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Virtual Murals for Real-Life Buildings

Virtual Murals for Real-Life Buildings
Re*Public

If you want to paint a public mural, you will need at least several of these things: money, connections to someone who has money, a building, or permission to use someone else’s. Oh, and lots and lots of paint. For all of these reasons, public art is a lot harder to come by in most cities than its commercial counterpart: billboards, fliers, and advertisements.

"Now we have a situation where the only way you can put up something in public space is if you can pay for it or convince a landlord that you’re worthwhile because of the laws that dictate use of private property," says Jordan Seiler. He created the rogue art group Public Ad Campaign, which reclaims advertising in the public realm for street art.

The old-school way to do that would be to literally paint over advertisements. But last summer, Public Ad Campaign partnered with the Los Angeles-based group The Heavy Projects to try a new twist on the idea, using mobile-phone applications to project virtual art onto real-life ads, creating an "augmented reality" that mashes together traditional images with digital information.


Will Sherman

This week the two groups – they’ve rebranded their collective endeavors under the cheekily named HeavyPAC – are taking the concept even further.

"What we really wanted to do is now put art directly onto buildings," says BC Biermann, who founded The Heavy Projects. "Augmented reality allows us to cross private-property boundaries with street art."

The video below demonstrates HeavyPAC’s latest app, called Re*Public, which uses augmented reality to layer whole murals on top of buildings. Seiler and Biermann are testing the idea with three buildings in New York and Los Angeles (so far, while they do that, the app isn’t publicly available). If they can get funding to expand the tool, they envision creating virtual mural walks in multiple cities that would reconceive of the role of public art and who gets to create it.

The app doesn’t rely on GPS to identify buildings, but rather on a technology that essentially recognizes and reads the features of a building in the same way your smart phone can read a QR code. This means the virtual art can shift with your perspective as you walk up and down a block so that, as Seiler puts it, "the mural has the uncanny ability to feel like it actually exists."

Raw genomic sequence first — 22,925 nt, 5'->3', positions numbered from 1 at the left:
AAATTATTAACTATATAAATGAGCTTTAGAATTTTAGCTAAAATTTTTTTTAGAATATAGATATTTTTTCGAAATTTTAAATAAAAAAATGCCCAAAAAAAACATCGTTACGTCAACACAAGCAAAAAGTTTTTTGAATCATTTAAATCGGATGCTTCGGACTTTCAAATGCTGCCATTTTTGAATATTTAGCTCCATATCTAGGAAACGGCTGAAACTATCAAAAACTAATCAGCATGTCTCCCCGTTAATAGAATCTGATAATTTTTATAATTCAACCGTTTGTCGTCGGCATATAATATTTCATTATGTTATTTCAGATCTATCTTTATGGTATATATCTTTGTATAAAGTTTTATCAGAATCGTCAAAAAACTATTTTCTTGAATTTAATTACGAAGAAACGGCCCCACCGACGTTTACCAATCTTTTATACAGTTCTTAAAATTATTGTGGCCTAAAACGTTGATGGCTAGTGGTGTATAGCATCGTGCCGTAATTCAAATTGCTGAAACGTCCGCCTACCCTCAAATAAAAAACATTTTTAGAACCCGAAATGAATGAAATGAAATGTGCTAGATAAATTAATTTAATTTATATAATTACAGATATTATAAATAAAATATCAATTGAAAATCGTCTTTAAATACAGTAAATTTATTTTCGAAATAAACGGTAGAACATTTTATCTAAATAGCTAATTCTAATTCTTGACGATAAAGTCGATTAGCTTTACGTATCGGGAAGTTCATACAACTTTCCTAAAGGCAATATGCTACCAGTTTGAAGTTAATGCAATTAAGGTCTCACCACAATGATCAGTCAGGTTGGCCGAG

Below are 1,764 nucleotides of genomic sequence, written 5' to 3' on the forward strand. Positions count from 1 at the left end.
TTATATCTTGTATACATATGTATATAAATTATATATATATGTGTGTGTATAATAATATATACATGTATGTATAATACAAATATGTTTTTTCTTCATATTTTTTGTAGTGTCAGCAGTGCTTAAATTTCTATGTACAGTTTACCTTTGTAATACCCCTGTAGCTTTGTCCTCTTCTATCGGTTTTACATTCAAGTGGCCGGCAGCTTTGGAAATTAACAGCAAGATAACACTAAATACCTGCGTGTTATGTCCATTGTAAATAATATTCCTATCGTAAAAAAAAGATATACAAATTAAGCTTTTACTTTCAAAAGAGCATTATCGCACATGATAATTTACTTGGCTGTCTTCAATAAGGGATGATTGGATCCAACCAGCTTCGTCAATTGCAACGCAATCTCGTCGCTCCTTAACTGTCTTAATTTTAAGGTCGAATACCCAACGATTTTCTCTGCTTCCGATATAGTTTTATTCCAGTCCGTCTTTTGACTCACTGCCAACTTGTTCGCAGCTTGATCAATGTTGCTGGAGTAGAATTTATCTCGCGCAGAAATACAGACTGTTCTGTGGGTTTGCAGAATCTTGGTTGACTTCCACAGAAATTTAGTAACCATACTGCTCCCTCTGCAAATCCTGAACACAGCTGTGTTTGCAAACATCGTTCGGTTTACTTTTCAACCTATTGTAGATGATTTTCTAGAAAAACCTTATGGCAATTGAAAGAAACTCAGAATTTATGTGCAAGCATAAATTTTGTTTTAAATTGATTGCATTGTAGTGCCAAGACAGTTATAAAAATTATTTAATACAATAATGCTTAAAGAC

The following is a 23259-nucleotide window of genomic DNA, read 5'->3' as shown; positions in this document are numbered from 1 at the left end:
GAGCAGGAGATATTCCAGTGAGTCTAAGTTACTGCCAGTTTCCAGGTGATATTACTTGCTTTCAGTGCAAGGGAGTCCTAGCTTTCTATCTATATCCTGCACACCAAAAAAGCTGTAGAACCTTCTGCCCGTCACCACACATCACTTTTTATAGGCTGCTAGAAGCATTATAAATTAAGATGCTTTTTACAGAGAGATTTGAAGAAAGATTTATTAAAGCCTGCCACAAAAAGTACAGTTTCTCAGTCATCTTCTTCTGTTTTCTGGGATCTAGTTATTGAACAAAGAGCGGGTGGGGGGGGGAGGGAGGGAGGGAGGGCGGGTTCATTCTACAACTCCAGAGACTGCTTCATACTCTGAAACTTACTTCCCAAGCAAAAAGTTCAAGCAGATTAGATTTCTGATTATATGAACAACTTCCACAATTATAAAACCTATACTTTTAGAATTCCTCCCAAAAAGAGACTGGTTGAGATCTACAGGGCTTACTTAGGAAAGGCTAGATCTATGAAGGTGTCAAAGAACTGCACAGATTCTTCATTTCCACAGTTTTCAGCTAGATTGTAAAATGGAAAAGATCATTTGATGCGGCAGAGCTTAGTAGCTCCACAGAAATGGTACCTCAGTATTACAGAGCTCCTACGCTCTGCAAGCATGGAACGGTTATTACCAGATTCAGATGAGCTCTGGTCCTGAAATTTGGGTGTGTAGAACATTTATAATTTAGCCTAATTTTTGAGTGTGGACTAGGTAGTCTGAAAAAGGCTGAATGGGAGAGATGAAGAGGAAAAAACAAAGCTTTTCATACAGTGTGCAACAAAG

This also means that two-dimensional art can be projected into what looks like 3D on the surface of these buildings.


MOMO urban art on the Williamsburg Art & Design Building in Brooklyn.

Re*Public sits at the forefront of a new breed of civic projects blurring the physical and the digital. Seiler and Biermann are out to "democratize" public spaces, creating greater access to art for the public, and greater access to public canvases for artists. Down the road, this idea may even change the relationship between our public spaces and the visual clutter that currently dominates them – all those billboards and advertisements.

"We see public space as the last bastion of unfiltered advertising, especially in New York or L.A. or larger urban centers, where you get bombarded with uncontrolled messaging," Biermann says. Most of the advertising you see on the Internet, or on TV, is at least partially controllable. You can click away from it, or change the channel. In a future where we’ll all be walking around in augmented-reality Google glasses, you may actually be able to select how you want to perceive your city streets, too. Maybe you want to tune into the augmented-reality channel that gives you billboards for new rom-coms and hair-care products. Or maybe you want to walk through a Time Square blanketed in public art.

"All of that is possible, and it’s all user-filtered," Biermann says. "We see this as a first step to educating people that there’s this other option that’s coming."

Emily Badger is a former staff writer at The Atlantic Cities based in Washington, D.C. She now writes for The Washington Post. All posts »

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